Friday, 4 September 2009

Sine wave in forms/hyung/poomse

I'm currently reading a fascinating book by Alex Gillis regarding the history of Tae Kwon Do which is called 'A Killing Art-The untold history of Tae Kwon Do'. This is an excellent read, if somewhat dry in parts, and reveals some interesting facts about this very modern art.

I often thought that certain Korean Tae Kwon Do practitioners had a certain bobbing up and down feel to their forms somewhat and reckoned this was due to stylistic or cultural differences. I've always been told to move through from one technique to another aspiring to keep the head as level as possible and to minimise 'bobbing'. Gillis says that General Choi introduced what he called a 'sine wave' to his forms when he was introducing Tae Kwon Do to North Korea in 1980. This, maintains Gillis, "distinguished it from Karate and Kim Un-yong's Tae Kwon Do".

This sine wave relies therefore on gravity for power and not a hip rotation and as Gillis writes, "gave Choi's...patterns a distinct style-slower, more rhythmic".

Whether or not this is more powerful I cannot say as I have never practiced the sine wave but it helped concretise the schism within Tae Kwon do and meant Choi could claim the North Koreans were practicing "pure Tae Kwon Do" and that other instructors were "fakes".

Here's an interesting video showing the diminuative Choi himself emphasising the 'big' sine wave:

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And this other video shows 'Choong Moo' hyung being performed showing this chracteristic bobbing motion:


Dan Prager said...

I was at a local rec. center following a swim with the kids and we watched a taekwondo class doing the bobbing thing. Now, I'm also from a "keep everything level" background so I showed the kids what I prefer.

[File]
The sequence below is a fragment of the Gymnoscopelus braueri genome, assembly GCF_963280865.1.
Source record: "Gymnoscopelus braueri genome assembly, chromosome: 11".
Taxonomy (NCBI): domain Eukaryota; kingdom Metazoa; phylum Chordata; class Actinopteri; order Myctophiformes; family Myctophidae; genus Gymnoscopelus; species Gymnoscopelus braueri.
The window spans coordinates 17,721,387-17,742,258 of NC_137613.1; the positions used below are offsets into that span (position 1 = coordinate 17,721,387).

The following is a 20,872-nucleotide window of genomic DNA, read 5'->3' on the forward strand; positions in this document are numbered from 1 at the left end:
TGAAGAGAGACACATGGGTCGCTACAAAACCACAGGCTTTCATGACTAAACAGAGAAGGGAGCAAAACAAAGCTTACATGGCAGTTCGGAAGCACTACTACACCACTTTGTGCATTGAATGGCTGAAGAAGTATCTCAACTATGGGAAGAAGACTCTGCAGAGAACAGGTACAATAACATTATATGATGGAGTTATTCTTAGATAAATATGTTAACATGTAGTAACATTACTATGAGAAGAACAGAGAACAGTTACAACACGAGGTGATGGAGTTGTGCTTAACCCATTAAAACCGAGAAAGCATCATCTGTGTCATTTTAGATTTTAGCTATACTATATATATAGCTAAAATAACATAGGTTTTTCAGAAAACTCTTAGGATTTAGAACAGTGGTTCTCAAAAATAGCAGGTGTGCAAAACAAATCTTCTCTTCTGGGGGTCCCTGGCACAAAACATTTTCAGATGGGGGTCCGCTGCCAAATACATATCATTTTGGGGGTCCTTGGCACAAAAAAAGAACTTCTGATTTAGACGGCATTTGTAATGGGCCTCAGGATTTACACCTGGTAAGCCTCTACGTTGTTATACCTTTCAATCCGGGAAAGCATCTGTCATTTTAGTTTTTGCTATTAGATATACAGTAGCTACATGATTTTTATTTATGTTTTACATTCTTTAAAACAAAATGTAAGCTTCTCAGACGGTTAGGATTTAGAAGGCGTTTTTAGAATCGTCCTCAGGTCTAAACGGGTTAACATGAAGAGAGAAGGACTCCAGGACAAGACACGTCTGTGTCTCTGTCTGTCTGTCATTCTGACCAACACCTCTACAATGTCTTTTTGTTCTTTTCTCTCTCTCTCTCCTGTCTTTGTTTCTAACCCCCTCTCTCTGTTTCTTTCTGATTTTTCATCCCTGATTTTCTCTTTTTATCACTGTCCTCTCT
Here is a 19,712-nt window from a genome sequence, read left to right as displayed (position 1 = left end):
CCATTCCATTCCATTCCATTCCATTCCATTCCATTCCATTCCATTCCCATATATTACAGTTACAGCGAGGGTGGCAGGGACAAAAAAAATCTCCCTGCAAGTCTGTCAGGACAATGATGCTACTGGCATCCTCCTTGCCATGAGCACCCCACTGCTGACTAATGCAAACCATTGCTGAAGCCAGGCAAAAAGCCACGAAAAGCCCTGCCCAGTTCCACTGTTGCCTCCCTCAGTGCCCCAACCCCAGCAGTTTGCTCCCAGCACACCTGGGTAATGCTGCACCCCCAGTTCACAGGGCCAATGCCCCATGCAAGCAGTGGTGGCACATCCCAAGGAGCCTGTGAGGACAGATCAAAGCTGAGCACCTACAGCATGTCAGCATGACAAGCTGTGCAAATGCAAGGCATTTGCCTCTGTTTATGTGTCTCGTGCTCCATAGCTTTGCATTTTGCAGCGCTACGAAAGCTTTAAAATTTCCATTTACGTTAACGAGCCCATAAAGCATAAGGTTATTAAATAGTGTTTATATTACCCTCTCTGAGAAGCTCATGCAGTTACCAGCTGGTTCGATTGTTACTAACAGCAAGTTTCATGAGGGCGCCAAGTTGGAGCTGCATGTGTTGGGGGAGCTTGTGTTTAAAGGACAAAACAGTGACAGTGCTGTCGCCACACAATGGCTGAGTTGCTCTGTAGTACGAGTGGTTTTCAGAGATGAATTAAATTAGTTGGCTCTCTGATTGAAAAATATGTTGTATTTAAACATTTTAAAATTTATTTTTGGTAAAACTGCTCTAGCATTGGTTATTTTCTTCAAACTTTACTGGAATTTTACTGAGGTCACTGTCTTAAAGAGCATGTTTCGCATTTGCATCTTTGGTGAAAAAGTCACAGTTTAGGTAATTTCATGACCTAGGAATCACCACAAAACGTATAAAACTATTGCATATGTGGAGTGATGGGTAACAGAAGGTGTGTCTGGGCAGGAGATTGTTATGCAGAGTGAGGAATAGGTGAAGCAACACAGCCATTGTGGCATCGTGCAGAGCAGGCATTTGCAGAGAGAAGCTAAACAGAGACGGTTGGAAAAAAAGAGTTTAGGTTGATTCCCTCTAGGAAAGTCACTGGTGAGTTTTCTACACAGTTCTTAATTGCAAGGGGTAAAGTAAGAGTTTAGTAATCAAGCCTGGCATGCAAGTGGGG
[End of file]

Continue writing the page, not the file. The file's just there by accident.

The interesting thing to me is the possibility of using the up-down motion for power generation. I think that there are definite possibilities, but I wonder if it could be less overt. I.e. Gradually make the amplitude smaller until it's imperceptible, but still utilize the power-generation mechanism. In circular arts we usually start training with large circles, and then shrink 'em down.

Also, have you sparred against the bobbers? How does it influence your tactics?

Charles Hobby said...

I looked through some of my old textbooks and rediscovered that my original system was politically aligned with Un Yong Kim and so we did not practice the bobbing motion. On the other hand, we also did not practice hip snaps during blocks or punches.

The hips were there to give the legs and spine something to attach to and that was all there was to it.

As long as a technical theory allows that martial artist to get the job done then I believe that none of these differences really matter.

I am glad to see the bobbing explained, however. Now I know.

Littlefair said...

Sparring against someone who bobs lulls you into a slightly false sense of security and you think you can get away with catching them 'on the hop' (literally) by attacking when they are momentarily off balance. This is pretty tough to execute though, but possible.

My sparring style is direct, grounded and thorough. I tend to drive aggressively in a continued attack and not let the 'bobber' get back into a rhythm.

But it's not always clear cut...:-)